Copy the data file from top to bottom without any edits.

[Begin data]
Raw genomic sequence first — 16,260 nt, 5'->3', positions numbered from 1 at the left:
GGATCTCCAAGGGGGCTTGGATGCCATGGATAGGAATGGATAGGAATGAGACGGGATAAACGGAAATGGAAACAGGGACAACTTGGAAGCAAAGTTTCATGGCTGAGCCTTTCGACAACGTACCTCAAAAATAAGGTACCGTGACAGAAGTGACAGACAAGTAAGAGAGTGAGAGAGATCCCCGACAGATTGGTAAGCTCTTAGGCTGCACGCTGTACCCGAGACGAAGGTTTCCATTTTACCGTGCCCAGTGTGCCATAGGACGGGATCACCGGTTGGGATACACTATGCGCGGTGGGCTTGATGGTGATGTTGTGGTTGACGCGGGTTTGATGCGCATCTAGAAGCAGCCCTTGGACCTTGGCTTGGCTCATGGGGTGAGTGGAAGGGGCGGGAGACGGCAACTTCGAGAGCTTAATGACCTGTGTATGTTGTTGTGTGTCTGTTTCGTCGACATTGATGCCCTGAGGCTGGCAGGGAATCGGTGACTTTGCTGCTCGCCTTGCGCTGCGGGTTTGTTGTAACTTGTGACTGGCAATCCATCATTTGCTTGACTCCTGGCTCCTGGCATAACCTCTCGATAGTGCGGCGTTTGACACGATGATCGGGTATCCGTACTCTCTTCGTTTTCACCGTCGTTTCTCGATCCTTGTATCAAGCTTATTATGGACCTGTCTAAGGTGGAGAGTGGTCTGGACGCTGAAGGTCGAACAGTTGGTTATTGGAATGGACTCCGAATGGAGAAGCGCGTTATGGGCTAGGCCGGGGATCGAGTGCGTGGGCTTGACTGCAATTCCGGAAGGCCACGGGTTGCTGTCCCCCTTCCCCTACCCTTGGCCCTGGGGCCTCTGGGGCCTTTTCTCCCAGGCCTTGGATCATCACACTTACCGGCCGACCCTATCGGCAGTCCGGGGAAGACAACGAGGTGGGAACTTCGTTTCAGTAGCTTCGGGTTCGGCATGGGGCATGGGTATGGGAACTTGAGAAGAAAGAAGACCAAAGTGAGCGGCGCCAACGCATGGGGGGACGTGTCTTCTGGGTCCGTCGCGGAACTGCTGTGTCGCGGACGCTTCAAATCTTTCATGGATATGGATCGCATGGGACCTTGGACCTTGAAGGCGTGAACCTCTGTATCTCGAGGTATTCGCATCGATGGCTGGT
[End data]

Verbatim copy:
Raw genomic sequence first — 16,260 nt, 5'->3', positions numbered from 1 at the left:
GGATCTCCAAGGGGGCTTGGATGCCATGGATAGGAATGGATAGGAATGAGACGGGATAAACGGAAATGGAAACAGGGACAACTTGGAAGCAAAGTTTCATGGCTGAGCCTTTCGACAACGTACCTCAAAAATAAGGTACCGTGACAGAAGTGACAGACAAGTAAGAGAGTGAGAGAGATCCCCGACAGATTGGTAAGCTCTTAGGCTGCACGCTGTACCCGAGACGAAGGTTTCCATTTTACCGTGCCCAGTGTGCCATAGGACGGGATCACCGGTTGGGATACACTATGCGCGGTGGGCTTGATGGTGATGTTGTGGTTGACGCGGGTTTGATGCGCATCTAGAAGCAGCCCTTGGACCTTGGCTTGGCTCATGGGGTGAGTGGAAGGGGCGGGAGACGGCAACTTCGAGAGCTTAATGACCTGTGTATGTTGTTGTGTGTCTGTTTCGTCGACATTGATGCCCTGAGGCTGGCAGGGAATCGGTGACTTTGCTGCTCGCCTTGCGCTGCGGGTTTGTTGTAACTTGTGACTGGCAATCCATCATTTGCTTGACTCCTGGCTCCTGGCATAACCTCTCGATAGTGCGGCGTTTGACACGATGATCGGGTATCCGTACTCTCTTCGTTTTCACCGTCGTTTCTCGATCCTTGTATCAAGCTTATTATGGACCTGTCTAAGGTGGAGAGTGGTCTGGACGCTGAAGGTCGAACAGTTGGTTATTGGAATGGACTCCGAATGGAGAAGCGCGTTATGGGCTAGGCCGGGGATCGAGTGCGTGGGCTTGACTGCAATTCCGGAAGGCCACGGGTTGCTGTCCCCCTTCCCCTACCCTTGGCCCTGGGGCCTCTGGGGCCTTTTCTCCCAGGCCTTGGATCATCACACTTACCGGCCGACCCTATCGGCAGTCCGGGGAAGACAACGAGGTGGGAACTTCGTTTCAGTAGCTTCGGGTTCGGCATGGGGCATGGGTATGGGAACTTGAGAAGAAAGAAGACCAAAGTGAGCGGCGCCAACGCATGGGGGGACGTGTCTTCTGGGTCCGTCGCGGAACTGCTGTGTCGCGGACGCTTCAAATCTTTCATGGATATGGATCGCATGGGACCTTGGACCTTGAAGGCGTGAACCTCTGTATCTCGAGGTATTCGCATCGATGGCTGGT